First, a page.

2010     2009     2008     2007     2006  
     $      % (1)     $      % (1)     $      % (1)     $      % (1)     $      % (1)  

Commercial, financial and agriculture

   $ 9,071         6.4   $ 7,200         6.7   $ 6,022         8.1   $ 4,567         8.0   $ 4,523         8.9

Real estate construction

     21,332         17.3     16,931         16.4     14,161         21.5     10,740         22.7     10,635         20.9

Real estate mortgage

     1,214         65.0     964         66.0     806         59.3     611         57.3     605         58.2

Consumer & other

     6,789         11.3     5,389         10.9     4,507         11.1     3,418         12.0     3,385         11.9
                                                                                     

Total

   $ 38,406         100.0   $ 30,484         100.0   $ 25,496         100.0   $ 19,336         100.0   $ 19,148         100.0
                                                       

 

(1) The percent represents the loan balance divided by total loans.

The provision for loan losses for the year ended December 31, 2010 was $24.4 million, an increase of $6.1 million from December 31, 2009. The allowance for loan losses as a percentage of the loan portfolio was 1.35% at December 31, 2010 and 1.63% for the period ended December 31, 2009. The current level of the allowance for loan losses reflect specific reserves related to nonperforming loans, changes in risk ratings on loans, net charge-off activity, loan growth, delinquency trends and other credit risk factors that the Company considers in assessing the adequacy of the allowance for loan losses. In acquisition accounting there was no carryover of FMB’s previously established allowance for loan losses. The increases in the provision for loan losses during the year were principally related to asset quality deterioration resulting from continued weaknesses in the residential home builder market. The reduction in the allowance for loan losses as a percentage of loans compared to the prior year is related to the elimination of FMB’s allowance for loan losses. The allowance for loan losses as a percentage of the total loan portfolio, adjusted for acquired loans, was 1.88% at December 31, 2010.

The following table presents a five-year comparison of nonperforming assets as of December 31, (dollars in thousands):

 

     2010     2009     2008     2007     2006  

Nonaccrual loans

   $ 61,716      $ 22,348      $ 14,412      $ 9,436      $ 10,873   

Foreclosed properties

     35,101        21,489        6,511        217        —     

Real estate investment

     1,020        1,020        629        476        —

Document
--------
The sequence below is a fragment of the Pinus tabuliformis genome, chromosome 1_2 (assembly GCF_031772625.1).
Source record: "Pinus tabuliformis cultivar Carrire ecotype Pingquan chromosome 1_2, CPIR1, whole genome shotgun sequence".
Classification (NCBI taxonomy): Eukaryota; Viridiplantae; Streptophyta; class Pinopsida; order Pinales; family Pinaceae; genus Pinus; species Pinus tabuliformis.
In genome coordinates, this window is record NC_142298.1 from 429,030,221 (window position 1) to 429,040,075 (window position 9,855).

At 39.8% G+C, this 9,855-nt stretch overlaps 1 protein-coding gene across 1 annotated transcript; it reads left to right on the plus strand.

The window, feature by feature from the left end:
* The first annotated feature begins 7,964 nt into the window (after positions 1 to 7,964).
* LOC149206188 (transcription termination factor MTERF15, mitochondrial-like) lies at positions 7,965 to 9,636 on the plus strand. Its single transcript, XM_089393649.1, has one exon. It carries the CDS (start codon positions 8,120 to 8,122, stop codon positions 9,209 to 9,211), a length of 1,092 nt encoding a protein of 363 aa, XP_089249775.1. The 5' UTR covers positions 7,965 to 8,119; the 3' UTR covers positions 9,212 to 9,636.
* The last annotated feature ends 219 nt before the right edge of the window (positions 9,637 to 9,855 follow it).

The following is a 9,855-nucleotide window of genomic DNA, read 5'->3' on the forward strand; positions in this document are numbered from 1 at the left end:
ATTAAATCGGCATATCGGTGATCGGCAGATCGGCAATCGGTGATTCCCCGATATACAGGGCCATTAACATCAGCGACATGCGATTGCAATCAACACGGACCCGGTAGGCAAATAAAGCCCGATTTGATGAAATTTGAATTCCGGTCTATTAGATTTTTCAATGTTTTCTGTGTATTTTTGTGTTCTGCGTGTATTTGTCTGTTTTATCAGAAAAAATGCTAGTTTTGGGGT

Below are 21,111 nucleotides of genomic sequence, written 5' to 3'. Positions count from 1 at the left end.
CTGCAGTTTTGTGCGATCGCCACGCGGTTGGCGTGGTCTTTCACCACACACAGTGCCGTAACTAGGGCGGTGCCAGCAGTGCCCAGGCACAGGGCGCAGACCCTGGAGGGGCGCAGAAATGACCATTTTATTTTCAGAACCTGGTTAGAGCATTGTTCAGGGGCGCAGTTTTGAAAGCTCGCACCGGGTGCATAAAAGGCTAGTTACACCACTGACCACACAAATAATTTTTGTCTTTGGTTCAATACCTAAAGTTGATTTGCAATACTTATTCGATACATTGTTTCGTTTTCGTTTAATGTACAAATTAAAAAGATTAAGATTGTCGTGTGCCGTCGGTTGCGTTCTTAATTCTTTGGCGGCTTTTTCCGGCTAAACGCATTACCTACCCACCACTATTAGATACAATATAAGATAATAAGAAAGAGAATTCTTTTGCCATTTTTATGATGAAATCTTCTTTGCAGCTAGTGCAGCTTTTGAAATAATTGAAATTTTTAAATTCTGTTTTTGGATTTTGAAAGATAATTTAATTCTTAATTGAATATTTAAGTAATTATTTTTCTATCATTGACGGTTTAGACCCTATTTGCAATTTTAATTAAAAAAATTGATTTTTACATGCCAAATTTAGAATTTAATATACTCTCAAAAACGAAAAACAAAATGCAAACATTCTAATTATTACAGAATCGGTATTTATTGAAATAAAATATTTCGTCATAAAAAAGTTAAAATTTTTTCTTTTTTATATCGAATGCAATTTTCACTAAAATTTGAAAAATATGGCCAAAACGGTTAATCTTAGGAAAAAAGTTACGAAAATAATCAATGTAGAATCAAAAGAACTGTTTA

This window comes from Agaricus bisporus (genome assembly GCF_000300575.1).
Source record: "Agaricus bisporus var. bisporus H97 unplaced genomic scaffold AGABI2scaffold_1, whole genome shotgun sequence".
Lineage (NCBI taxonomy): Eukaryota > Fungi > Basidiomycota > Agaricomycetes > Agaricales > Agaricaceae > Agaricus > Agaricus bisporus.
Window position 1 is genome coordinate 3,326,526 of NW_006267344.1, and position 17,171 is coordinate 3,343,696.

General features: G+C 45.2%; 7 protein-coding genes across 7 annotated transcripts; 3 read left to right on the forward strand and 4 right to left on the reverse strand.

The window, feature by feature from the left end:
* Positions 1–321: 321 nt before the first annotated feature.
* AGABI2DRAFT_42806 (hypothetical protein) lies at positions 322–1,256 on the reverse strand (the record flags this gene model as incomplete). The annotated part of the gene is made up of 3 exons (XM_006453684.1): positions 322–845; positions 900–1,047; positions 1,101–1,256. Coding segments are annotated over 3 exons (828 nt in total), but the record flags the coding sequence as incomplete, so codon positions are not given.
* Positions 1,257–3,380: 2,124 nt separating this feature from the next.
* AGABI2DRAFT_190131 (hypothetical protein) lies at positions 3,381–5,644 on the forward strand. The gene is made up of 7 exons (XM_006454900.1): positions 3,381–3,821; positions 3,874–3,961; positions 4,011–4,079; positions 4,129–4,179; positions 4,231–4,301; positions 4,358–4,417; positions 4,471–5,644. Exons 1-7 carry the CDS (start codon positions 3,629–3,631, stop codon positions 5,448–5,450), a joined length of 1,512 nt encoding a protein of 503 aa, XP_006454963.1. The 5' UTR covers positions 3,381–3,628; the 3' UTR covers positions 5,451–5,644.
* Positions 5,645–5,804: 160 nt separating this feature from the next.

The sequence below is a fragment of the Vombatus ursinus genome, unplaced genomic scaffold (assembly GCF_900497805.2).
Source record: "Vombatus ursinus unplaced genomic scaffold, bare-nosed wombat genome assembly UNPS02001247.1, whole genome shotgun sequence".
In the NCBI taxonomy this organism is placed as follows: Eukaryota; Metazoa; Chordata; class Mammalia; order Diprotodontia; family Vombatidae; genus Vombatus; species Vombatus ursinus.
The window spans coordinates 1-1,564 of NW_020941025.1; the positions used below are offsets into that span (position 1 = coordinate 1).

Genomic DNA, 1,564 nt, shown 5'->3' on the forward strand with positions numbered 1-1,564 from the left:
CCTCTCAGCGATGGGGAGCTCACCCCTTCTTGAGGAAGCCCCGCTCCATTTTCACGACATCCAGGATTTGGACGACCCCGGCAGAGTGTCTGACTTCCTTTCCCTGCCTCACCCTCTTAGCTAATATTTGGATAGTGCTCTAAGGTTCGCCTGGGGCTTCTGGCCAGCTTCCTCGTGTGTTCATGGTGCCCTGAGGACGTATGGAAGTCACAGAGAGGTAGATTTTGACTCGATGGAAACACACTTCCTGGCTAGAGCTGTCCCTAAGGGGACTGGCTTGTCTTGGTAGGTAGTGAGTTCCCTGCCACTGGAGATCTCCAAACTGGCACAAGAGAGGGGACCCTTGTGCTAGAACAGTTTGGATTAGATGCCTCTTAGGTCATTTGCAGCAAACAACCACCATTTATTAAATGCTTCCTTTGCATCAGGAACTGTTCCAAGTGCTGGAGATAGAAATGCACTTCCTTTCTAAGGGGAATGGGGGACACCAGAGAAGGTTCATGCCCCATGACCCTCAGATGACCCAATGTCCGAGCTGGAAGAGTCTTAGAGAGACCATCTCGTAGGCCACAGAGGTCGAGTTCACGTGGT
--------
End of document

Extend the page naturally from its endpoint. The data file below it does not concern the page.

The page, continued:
Total nonperforming assets

   $ 97,838      $ 44,857      $ 21,552      $ 10,129      $ 10,873   
                                        

Loans past due 90 days and accruing interest

   $ 15,332      $ 7,296      $ 3,082      $ 905      $ 208   
                                        

Nonperforming assets to loans, foreclosed properties & real estate investments

     3.40     2.36     1.15     0.58     0.70

Allowance for loan losses to nonaccrual loans

     62.23     136.41     176.91     204.92     176.11

Securities Available for Sale

At December 31, 2010, the Company had securities available for sale, at fair value, in the amount of $572.4 million, or 14.9% of total assets, as compared to $400.6 million, or 15.5%, of total assets as of December 31, 2009. The Company seeks to diversify its portfolio to minimize risk. It focuses on purchasing mortgage-backed securities for cash flow and reinvestment opportunities and securities issued by states and political subdivisions due to the tax benefits and the higher yield offered from these securities. All of the Company’s mortgage-backed securities are investment grade. The investment portfolio has a high percentage of municipals and mortgage-backed securities; therefore a higher taxable equivalent yield exists on the portfolio compared to its peers. The Company does not engage in structured derivative or hedging activities within the investment portfolio.

 

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The following table sets forth a summary of the securities available for sale, at fair value as of December 31, (dollars in thousands):

 

     2010      2009      2008  

U.S. government and agency securities

   $ 9,961       $ 5,763       $ —     

Obligations of states and political subdivisions

     175,032         124,126         120,257   

Corporate and other bonds

     15,065         15,799         12,136   

Mortgage-backed securities

     344,038         236,005         160,531   

Federal Reserve Bank stock

     6,716         3,683         3,383